The following code snippet is a simplified version of the Ipv4pReceiveRoutingHeader function. The function is called when a packet fragment contains routing options (when offset_of_routing_option_in_packet is not 0), and when a packet is reassembled it will also process the reassembled packet, if one of the fragments contained routing options. The snippet displayed below handles the source routing logic:


A few important things to note from the snippet above:

  • The state confusion manifests in the initial lines of code — the function takes the payload of the first fragment (first_frag), and calculates the offset of the routing header (the strict/loose source routing IP option within the IP header) — routing_header_first. However, as mentioned in the patch diff before, the metadata fields within the reassembly object (reassembled) — offset_of_routing_option_in_packet and routing_header_option_size, were actually calculated when the last fragment was processed. This is the fundamental bug in the code.
  • routing_header_first points to an offset within the first fragment, where a source routing header, which passed many validation steps, supposedly resides. However, due to the state confusion, the first fragment may actually contain data which is fully attacker controlled (we’ll see how later on). This allows a bypass of the validation steps of the source routing header.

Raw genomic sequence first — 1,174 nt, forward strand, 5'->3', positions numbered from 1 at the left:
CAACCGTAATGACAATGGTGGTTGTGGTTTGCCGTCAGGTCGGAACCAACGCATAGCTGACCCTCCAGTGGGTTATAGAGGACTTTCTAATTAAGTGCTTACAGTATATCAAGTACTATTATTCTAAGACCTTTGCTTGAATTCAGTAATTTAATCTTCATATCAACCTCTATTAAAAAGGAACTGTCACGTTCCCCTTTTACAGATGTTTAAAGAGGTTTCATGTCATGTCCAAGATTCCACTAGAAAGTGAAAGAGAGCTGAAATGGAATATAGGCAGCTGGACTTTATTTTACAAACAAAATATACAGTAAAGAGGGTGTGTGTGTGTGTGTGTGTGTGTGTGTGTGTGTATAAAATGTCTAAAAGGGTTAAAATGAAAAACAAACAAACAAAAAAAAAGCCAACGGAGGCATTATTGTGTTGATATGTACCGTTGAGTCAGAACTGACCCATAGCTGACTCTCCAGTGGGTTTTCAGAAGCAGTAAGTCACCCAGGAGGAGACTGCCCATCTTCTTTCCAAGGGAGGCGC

• The code will now consider forwarding the packet, based on certain conditions:
    • According to the RFC, If the routing header contains a Pointer that points within the routing data (relative to Length), the packet needs to be forwarded by the receiving host (the code here includes more strict conditions, we’ll detail them later on).
    • Thus, the forwarder should take the dst_ip from the current entry in the routing data (where Pointer points to), place it’s own IP in on top of the current entry, and advance the Pointer to the next entry.
    • Lastly, IppForwardPackets is called, attempting to forward the packet.
  • The last step can enable a write OOB condition, when the target’s own IP address is written to the buffer pointed by Pointer, which is an unsigned 8-bit the attacker can control (more on that later), that can point past the end of the packet’s buffer.